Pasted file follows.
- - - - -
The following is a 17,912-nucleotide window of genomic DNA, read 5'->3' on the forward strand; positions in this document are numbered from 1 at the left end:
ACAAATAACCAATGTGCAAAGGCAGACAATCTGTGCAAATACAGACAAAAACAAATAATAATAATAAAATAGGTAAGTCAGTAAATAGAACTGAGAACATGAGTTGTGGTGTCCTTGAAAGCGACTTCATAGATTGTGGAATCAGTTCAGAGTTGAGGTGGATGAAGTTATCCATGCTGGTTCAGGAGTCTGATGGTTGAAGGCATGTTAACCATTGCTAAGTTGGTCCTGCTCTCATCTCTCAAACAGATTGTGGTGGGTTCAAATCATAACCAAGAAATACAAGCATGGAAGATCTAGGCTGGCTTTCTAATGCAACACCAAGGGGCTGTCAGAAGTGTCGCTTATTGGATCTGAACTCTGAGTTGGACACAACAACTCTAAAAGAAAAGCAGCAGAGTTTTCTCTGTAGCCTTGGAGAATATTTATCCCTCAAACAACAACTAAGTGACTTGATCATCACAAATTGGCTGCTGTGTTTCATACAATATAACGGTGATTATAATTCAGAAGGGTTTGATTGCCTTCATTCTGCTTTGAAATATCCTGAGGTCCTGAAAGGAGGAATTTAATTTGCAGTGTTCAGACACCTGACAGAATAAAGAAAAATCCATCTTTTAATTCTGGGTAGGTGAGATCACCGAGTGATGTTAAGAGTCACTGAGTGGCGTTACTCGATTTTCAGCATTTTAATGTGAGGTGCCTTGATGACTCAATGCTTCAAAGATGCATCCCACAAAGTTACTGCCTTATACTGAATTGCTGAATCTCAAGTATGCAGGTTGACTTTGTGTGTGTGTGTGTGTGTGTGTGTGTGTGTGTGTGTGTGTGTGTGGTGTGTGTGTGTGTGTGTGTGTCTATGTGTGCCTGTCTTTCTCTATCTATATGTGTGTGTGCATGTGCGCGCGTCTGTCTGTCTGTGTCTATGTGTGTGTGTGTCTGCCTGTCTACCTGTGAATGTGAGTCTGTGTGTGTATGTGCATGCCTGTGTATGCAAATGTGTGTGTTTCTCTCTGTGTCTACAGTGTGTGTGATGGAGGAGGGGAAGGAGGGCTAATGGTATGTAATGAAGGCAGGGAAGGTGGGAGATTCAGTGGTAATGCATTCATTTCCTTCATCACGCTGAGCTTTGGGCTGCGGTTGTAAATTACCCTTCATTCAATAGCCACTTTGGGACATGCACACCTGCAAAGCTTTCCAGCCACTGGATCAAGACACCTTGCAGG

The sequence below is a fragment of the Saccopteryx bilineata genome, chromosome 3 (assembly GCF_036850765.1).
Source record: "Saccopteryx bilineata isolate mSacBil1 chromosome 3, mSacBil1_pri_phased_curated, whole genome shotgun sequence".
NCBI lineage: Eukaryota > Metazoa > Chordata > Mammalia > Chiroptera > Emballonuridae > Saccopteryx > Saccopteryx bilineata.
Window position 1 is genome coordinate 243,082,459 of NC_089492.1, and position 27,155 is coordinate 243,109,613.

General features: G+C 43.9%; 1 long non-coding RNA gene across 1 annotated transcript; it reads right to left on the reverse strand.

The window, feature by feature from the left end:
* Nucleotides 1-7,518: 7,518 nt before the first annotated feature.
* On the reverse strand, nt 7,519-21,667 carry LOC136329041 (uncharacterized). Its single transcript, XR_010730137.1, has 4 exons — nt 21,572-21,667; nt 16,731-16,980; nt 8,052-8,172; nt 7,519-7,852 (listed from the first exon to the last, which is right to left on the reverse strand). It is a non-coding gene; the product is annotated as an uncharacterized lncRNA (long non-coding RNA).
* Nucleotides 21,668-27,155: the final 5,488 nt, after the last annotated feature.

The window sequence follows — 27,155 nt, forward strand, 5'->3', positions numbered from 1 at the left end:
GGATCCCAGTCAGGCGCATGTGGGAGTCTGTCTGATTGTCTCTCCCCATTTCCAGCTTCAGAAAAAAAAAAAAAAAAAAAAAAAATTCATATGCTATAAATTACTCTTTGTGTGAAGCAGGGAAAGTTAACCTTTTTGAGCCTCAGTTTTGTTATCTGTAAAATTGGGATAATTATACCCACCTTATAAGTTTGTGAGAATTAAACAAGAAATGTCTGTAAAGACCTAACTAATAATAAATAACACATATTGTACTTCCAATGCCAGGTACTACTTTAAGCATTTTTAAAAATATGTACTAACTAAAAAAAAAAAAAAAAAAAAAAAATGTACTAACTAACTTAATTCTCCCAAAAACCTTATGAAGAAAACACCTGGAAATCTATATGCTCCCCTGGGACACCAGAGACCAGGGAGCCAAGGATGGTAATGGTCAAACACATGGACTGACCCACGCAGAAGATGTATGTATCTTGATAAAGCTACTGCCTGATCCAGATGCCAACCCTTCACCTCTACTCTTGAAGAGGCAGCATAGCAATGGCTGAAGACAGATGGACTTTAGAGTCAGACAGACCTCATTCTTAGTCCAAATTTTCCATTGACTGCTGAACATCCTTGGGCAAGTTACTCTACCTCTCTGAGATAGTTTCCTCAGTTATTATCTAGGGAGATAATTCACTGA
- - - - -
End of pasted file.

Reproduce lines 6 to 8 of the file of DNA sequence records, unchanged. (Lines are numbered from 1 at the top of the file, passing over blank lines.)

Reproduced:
Window position 1 is genome coordinate 243,082,459 of NC_089492.1, and position 27,155 is coordinate 243,109,613.

General features: G+C 43.9%; 1 long non-coding RNA gene across 1 annotated transcript; it reads right to left on the reverse strand.

The window, feature by feature from the left end: